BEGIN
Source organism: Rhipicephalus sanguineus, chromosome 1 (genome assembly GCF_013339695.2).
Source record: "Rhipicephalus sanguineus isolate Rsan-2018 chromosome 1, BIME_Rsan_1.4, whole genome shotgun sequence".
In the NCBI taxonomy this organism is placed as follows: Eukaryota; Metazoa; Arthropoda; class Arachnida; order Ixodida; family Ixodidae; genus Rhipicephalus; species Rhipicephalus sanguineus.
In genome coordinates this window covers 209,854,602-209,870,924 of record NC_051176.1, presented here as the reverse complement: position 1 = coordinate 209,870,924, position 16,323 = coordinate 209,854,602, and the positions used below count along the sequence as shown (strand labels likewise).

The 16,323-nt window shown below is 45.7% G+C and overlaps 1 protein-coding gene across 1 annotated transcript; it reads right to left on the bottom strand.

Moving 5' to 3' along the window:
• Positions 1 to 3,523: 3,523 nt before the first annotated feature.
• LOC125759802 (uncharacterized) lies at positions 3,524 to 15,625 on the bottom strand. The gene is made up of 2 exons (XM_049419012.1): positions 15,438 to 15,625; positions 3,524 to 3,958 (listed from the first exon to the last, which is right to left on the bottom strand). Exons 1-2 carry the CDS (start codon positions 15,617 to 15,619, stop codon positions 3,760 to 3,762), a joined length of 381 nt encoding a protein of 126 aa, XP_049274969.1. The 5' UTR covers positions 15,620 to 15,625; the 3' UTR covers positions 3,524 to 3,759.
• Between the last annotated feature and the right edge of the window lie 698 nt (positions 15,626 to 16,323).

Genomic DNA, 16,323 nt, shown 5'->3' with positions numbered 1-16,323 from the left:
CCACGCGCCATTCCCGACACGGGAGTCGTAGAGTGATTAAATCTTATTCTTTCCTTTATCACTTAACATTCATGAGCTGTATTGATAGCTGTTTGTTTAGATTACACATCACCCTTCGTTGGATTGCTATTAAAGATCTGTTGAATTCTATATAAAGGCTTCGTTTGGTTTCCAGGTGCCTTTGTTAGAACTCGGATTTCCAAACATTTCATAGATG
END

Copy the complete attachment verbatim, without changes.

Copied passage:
Source organism: Rhipicephalus sanguineus, chromosome 1 (genome assembly GCF_013339695.2).
Source record: "Rhipicephalus sanguineus isolate Rsan-2018 chromosome 1, BIME_Rsan_1.4, whole genome shotgun sequence".
In the NCBI taxonomy this organism is placed as follows: Eukaryota; Metazoa; Arthropoda; class Arachnida; order Ixodida; family Ixodidae; genus Rhipicephalus; species Rhipicephalus sanguineus.
In genome coordinates this window covers 209,854,602-209,870,924 of record NC_051176.1, presented here as the reverse complement: position 1 = coordinate 209,870,924, position 16,323 = coordinate 209,854,602, and the positions used below count along the sequence as shown (strand labels likewise).

The 16,323-nt window shown below is 45.7% G+C and overlaps 1 protein-coding gene across 1 annotated transcript; it reads right to left on the bottom strand.

Moving 5' to 3' along the window:
• Positions 1 to 3,523: 3,523 nt before the first annotated feature.
• LOC125759802 (uncharacterized) lies at positions 3,524 to 15,625 on the bottom strand. The gene is made up of 2 exons (XM_049419012.1): positions 15,438 to 15,625; positions 3,524 to 3,958 (listed from the first exon to the last, which is right to left on the bottom strand). Exons 1-2 carry the CDS (start codon positions 15,617 to 15,619, stop codon positions 3,760 to 3,762), a joined length of 381 nt encoding a protein of 126 aa, XP_049274969.1. The 5' UTR covers positions 15,620 to 15,625; the 3' UTR covers positions 3,524 to 3,759.
• Between the last annotated feature and the right edge of the window lie 698 nt (positions 15,626 to 16,323).

Genomic DNA, 16,323 nt, shown 5'->3' with positions numbered 1-16,323 from the left:
CCACGCGCCATTCCCGACACGGGAGTCGTAGAGTGATTAAATCTTATTCTTTCCTTTATCACTTAACATTCATGAGCTGTATTGATAGCTGTTTGTTTAGATTACACATCACCCTTCGTTGGATTGCTATTAAAGATCTGTTGAATTCTATATAAAGGCTTCGTTTGGTTTCCAGGTGCCTTTGTTAGAACTCGGATTTCCAAACATTTCATAGATG